Fluffy Apple Pie Doughnuts are the ULTIMATE Fall treat! And so darn good with a cup of coffee.
Apple Donut Recipe
Yesterday I awoke with a fierce craving for apple pie, but sadly, not enough butter in my fridge to make my foolproof all-butter pie crust. Which in our house, is a MUST if we’re making pie.
And while I could have easily thrown on some shoes and ran out to stock up on butter, I decided against it and whipped up these EPIC apple donuts instead!
BEST DECISION EVER!!! The filling tastes exactly like apple pie. And it smells so good when it’s cooking you’ll be tempted to stop there and just eat it with a spoon. But trust me: you don’t want to do that.
Because then you’d miss out on the fluffy brown butter apple cider donuts which house the filling! And obviously you do not want to miss out on these cinnamon sugar coated beauties ↓
Tips and Tricks for Recipe Success:
- Because yeast does not last forever, you’ll want to make sure yours is fresh and not expired. Active yeast will dissolve completely into the warm water and start bubbling after a few minutes. If this doesn’t happen, your yeast is inactive and you’ll need to start over with fresh yeast.
When you first add the yeast the mixture will look like this…
But after a few minutes, it’ll bubble up and look something like this ↓
- Like most yeasted doughnut recipes, this recipe requires two rises. The first rise will be the most dramatic! Your dough will start out looking quite shaggy…
But after an hour, it’ll almost triple in size!!!
- Then you’ll punch the dough down, give it a quick knead, and roll it out.
- After that you’ll roll the dough out and cut it into rounds. I use this cutter to do the job.
- Once the doughnuts have been cut, you’ll place them on a lightly oiled baking sheet and loosely cover them with plastic wrap. Then set them aside for another hour. They will almost double in size!!!
Ok, just a few more things!!!
- This recipe calls for apple cider, NOT apple cider vinegar. I know that’s probably a n0-brainer for most, but the two products are VERY different and I’ve had a few folks make this mistake in the past, so I’m being extra cautious. You’ll find apple cider in the beverage section of most grocery stores. Apple juice will not work as a substitute.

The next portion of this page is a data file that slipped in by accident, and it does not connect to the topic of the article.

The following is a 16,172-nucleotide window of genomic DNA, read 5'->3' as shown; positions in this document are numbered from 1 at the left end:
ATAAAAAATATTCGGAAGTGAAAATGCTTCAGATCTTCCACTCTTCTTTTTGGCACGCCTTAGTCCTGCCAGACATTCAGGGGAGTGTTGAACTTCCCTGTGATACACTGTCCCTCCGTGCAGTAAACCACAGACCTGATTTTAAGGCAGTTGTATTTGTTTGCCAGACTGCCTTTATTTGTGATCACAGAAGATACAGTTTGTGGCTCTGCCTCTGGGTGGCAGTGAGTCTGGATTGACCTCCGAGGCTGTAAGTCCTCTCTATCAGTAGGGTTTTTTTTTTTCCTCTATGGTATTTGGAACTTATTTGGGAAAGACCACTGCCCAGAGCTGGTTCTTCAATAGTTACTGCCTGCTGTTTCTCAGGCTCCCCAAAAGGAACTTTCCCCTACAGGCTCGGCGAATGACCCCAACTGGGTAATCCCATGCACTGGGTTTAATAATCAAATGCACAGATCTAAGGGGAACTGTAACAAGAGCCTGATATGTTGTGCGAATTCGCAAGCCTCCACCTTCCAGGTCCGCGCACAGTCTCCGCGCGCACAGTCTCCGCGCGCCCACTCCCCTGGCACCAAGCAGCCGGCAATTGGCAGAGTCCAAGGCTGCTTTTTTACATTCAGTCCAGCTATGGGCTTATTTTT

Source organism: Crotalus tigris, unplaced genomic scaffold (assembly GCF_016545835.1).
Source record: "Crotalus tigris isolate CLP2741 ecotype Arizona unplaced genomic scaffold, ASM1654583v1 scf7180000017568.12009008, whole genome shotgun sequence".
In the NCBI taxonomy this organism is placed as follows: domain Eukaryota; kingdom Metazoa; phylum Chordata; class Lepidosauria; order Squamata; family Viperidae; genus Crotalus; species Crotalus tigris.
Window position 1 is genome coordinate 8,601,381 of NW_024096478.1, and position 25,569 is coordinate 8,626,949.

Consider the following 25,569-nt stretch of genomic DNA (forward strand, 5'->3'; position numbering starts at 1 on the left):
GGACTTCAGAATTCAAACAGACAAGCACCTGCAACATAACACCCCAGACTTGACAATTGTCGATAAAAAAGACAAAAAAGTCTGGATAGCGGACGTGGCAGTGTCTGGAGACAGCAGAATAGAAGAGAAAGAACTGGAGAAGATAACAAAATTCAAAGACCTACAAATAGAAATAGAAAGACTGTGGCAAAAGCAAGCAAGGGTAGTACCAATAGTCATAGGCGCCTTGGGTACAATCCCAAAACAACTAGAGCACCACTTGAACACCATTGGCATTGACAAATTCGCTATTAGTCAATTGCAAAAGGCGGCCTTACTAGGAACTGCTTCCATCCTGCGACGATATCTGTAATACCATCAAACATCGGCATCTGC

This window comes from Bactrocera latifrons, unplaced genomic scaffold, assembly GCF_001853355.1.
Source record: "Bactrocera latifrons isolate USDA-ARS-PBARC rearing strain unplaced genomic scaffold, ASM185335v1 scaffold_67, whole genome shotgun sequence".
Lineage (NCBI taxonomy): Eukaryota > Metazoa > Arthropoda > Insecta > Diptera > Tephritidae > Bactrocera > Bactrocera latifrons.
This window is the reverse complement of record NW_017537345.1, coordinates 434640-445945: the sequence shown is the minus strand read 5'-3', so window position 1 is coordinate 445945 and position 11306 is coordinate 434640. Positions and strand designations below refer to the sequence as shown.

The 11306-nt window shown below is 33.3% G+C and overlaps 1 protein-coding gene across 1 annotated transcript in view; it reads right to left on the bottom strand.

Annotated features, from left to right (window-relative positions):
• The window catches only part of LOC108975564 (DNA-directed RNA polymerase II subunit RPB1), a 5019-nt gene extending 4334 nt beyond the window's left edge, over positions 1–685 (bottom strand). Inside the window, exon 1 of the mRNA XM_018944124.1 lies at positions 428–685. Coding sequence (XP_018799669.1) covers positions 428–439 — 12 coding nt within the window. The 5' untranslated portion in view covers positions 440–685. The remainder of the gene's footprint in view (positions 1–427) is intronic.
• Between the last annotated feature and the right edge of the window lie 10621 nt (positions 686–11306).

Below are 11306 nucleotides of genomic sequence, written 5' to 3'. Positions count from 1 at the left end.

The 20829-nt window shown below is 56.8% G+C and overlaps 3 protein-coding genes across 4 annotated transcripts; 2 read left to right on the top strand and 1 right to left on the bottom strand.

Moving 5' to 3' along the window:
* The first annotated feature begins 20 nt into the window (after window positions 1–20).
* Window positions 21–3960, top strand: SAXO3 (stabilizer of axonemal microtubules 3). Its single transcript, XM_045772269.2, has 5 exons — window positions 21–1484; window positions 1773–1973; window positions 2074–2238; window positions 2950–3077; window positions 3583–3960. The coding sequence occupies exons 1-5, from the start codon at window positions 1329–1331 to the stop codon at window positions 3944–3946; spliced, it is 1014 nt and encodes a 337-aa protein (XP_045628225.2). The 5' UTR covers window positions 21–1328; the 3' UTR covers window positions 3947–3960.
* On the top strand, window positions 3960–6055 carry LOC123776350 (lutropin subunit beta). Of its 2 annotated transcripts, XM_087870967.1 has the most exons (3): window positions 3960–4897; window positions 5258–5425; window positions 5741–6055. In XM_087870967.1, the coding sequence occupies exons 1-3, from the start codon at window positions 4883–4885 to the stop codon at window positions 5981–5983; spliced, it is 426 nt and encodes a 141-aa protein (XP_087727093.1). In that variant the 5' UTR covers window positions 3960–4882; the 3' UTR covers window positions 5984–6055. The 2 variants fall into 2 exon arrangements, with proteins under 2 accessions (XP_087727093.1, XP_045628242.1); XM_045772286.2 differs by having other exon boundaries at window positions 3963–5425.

- You’ll want to rise your dough in a warm area of your home. If your home is on the cooler side, place the bowl somewhere naturally warmer, like the top of you fridge or in a slightly warm, but turned off, oven. If your home is on the warmer side, your dough may raise a little more quickly than expected.
- Use a cooking thermometer to accurately determine the temperature of liquids you’re using in the recipe. For this recipe you’ll want warm cider that’s between 110 and 115 degrees (F). Yeast is a living organism. If the liquid in which the yeast is dissolved is too hot, it will kill the yeast cells; if it’s too cold, the yeast will remain dormant and won’t raise the dough. I bought my candy thermometer for 7 bucks. Worth every-single-penny, my friends!
- The thermometer mentioned above will also help you control the oil temperature. For best results, you’ll want to keep the oil between 360 and 365 degrees.
- You’ll get about 12 doughnuts from this recipe, but this will vary depending on the size cutter you use. And whether or not you re-roll the scraps. I suggest using the scraps for doughnut holes!
- The apple pie filling comes together quite quickly, so no need to plan ahead too much time wise. I just recommend letting it cool to room temperature before putting it in the piping bag.
- I used my finger to make a hole in the side of each doughnut (fancy, I know) and then used a piping bag and wide round tip to fill them. Easier than you might think! And fun. Messy, but fun.
Delicious on their own, but INSANE with a scoop of salted caramel ice cream on top!!! Of course vanilla ice cream will work, too 🙂
More Apple Recipes
- Salted Caramel Apple Pie
- Overnight Apple Pie French Toast
- Apple Pie Calzones
- Cinnamon Apple Bourbon Hand Pies
Apple Pie Doughnuts
For the Doughnuts:
- 2 packages (1/4 ounce each) active dry yeast
- 1 cup warm apple cider (110° to 115° F)
- 6 tablespoons unsalted butter, melted until browned
- 1/3 cup granulated sugar
- 1 large egg plus 1 egg yolk, at room temperature
- 2 Tablespoons whole milk
- 3/4 teaspoon salt
- 1/2 teaspoon ground nutmeg
- 1 teaspoon ground cinnamon
- 3 and 3/4 cups all-purpose flour, divided
- 3 cups frying oil, (I used refined coconut oil, but you may use canola or vegetable oil)
For the Apple Pie Filling:
- 5 large apples, peeled, cored, and diced
- 3 and 1/2 tablespoons unsalted butter
- 1/4 teaspoon salt
- 1/4 cup white sugar
- 1/3 cup light brown sugar, packed
- 2 teaspoons ground cinnamon
- 2 and 1/2 tablespoons apple cider
- 1/2 tablespoon all-purpose flour
For the Cinnamon Sugar Coating:
- 1 cup granulated sugar
- 1 Tablespoon cinnamon
For the Doughnuts:
- In a small bowl combine the yeast and warm cider; set aside until it foams up, about 5 minutes.
- In the bowl of a stand mixer fitted with the hook attachment, combine the melted butter and sugar, and - using a silicon whisk - mix until well combined. Whisk in the egg, egg yolk, milk, salt, nutmeg, cinnamon, yeast mixture, and 3 cups of flour, and beat on medium-low speed until smooth. Beat in remaining flour just until a soft ball of dough forms around the hook. Don't knead the dough yet!